Androgenicity of 'combined' birth control pills
First approved in 1960, there are now many different brands of oral contraceptives on the market. One common class of oral contraceptive pills are those which contain an estrogen component and a progestin component. These so called "combined OCPs" are the most popular of the birth control pills. Today, I'd like to highlight an important topic: the “androgenicity” of oral contraceptive pills or "OCPs"
The Estrogen Component.
Significant attention has been given in recent years to making oral contraceptives safer by reducing the estrogen dose. Many modern OCPs contain 20-35 micrograms of estrogen (ethinyl estradiol) compared to 50 micrograms or higher in years past.
The Progestin Component.
What is sometimes forgotten in the discussion of OCPs is that the progestin component is important to consider as well, especially for women with androgenetic alopecia. Some progestins are significantly more ‘androgenic’ than others.
In general, all oral contraceptives are "anti-androgenic" to some degree as they function by reducing the production of androgens by the ovaries. But because the progestin that makes up the OCP differs, this translates into a scale of 'androgeneticity' for oral contraceptives with some being less androgenic than others.
The least 'androgenic' progestins often added to OCPs include norethindrone, norethindrone actetate, desogestrel, norgestimate and drosperisone.The most 'androgenic' progestins in OCPs have names like levonorgestrel and norgestrel. However, it’s not so simple as to say that the androgenic progestins are bad and the least androgenic are better: the combination of an estrogen with the progestin to make up the combined OCP alters the pill's overall androgenic potential. For example, even the levonorgestrel is an androgenic progestin, it has such a low amount of progestin in many OCPs, that the OCP might actually itself have a low androgenicity rating.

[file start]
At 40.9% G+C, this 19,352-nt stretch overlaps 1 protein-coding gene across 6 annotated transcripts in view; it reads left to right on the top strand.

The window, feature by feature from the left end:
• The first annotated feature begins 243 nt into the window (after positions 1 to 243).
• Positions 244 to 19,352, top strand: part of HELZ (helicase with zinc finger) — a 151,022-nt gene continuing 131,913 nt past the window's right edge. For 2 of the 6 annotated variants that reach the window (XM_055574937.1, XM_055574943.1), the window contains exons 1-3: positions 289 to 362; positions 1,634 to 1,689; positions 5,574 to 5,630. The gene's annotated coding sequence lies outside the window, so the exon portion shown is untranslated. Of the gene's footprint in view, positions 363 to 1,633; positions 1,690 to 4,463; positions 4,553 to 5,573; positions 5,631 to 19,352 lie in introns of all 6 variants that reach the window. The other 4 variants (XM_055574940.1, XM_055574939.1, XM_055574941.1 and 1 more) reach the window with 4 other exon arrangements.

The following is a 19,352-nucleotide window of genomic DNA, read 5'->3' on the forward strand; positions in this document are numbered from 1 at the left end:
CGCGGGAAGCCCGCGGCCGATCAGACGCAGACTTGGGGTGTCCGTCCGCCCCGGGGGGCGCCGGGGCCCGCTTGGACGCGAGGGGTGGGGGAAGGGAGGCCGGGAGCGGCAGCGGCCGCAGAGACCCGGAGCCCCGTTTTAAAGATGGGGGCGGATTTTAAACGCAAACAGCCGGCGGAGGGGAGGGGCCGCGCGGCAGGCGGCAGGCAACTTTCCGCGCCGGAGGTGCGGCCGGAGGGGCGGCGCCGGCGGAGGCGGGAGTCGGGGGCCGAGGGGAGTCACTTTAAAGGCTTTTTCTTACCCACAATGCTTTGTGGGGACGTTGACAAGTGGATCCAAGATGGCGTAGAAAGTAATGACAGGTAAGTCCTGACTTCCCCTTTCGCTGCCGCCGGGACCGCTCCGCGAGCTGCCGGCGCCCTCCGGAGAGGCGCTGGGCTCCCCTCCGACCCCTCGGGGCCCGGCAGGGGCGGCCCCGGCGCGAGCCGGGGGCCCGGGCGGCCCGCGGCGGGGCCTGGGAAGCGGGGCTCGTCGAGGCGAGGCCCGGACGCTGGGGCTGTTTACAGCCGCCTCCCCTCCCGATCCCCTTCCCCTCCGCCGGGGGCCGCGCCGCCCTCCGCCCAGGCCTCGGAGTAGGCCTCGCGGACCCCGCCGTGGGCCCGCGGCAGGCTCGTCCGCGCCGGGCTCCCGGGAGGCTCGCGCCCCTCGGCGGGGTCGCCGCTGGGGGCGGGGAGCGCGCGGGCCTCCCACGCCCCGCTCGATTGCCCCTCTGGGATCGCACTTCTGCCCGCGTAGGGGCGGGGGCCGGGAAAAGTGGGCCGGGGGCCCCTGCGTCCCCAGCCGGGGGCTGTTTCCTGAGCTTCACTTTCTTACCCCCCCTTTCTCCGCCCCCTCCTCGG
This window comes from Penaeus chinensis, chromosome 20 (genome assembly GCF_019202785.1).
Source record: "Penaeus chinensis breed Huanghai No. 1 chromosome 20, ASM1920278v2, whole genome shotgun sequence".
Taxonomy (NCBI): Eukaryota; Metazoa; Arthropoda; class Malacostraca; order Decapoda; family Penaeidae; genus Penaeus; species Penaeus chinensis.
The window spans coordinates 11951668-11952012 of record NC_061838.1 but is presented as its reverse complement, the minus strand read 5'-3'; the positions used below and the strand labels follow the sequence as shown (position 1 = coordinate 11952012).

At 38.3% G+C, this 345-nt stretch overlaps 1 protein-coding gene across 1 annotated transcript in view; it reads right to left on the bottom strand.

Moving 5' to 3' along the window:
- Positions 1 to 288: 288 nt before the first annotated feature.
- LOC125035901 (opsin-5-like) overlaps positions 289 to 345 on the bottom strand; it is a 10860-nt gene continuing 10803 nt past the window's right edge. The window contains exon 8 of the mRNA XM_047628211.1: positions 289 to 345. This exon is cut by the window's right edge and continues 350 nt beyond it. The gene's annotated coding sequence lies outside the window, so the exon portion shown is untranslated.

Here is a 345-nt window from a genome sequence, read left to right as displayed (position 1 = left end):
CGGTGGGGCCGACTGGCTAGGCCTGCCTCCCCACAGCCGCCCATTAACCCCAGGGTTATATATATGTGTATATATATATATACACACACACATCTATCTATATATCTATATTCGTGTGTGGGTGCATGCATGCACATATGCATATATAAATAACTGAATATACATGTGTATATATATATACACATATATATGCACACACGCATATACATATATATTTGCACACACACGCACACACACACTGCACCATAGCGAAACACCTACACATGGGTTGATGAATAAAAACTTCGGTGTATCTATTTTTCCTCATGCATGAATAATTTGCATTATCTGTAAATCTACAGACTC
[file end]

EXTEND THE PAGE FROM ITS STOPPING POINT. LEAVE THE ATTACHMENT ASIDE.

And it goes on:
My preferences for starting an OCP
Overall, one should always speak to their physician before starting or changing a birth control. My preference for women with androgenetic alopecia who decide to start a birth control pill is to choose one with 1) low androgenic activity overall and 2) a progestin with low androgenic activity. My advice may be slightly different if someone is already on a certain type OCP. The importance of the 'androgenicity' of the OCP does not carry the same relevance if the woman does not have androgenetic alopecia.
Low androgenicity OCPs include : ortho tri-cyclen (contains norgestimate), ortho-cept or desogen (contains desogestrel), modicon (has norethindrone), ortho cyclen has (norgestimate), demulen (has ethynodiol diacetate), and ortho 777 (has norethindrone).
Other OCPs may also have low androgenicity and all women should speak to their physicians before starting or changing any oral contraceptive. Oral contraceptive use may not be appropriate for everyone.
Dr. Jeff Donovan is a Canadian and US board certified dermatologist specializing exclusively in hair loss. To schedule a consultation, please call the Vancouver office at 604.283.9299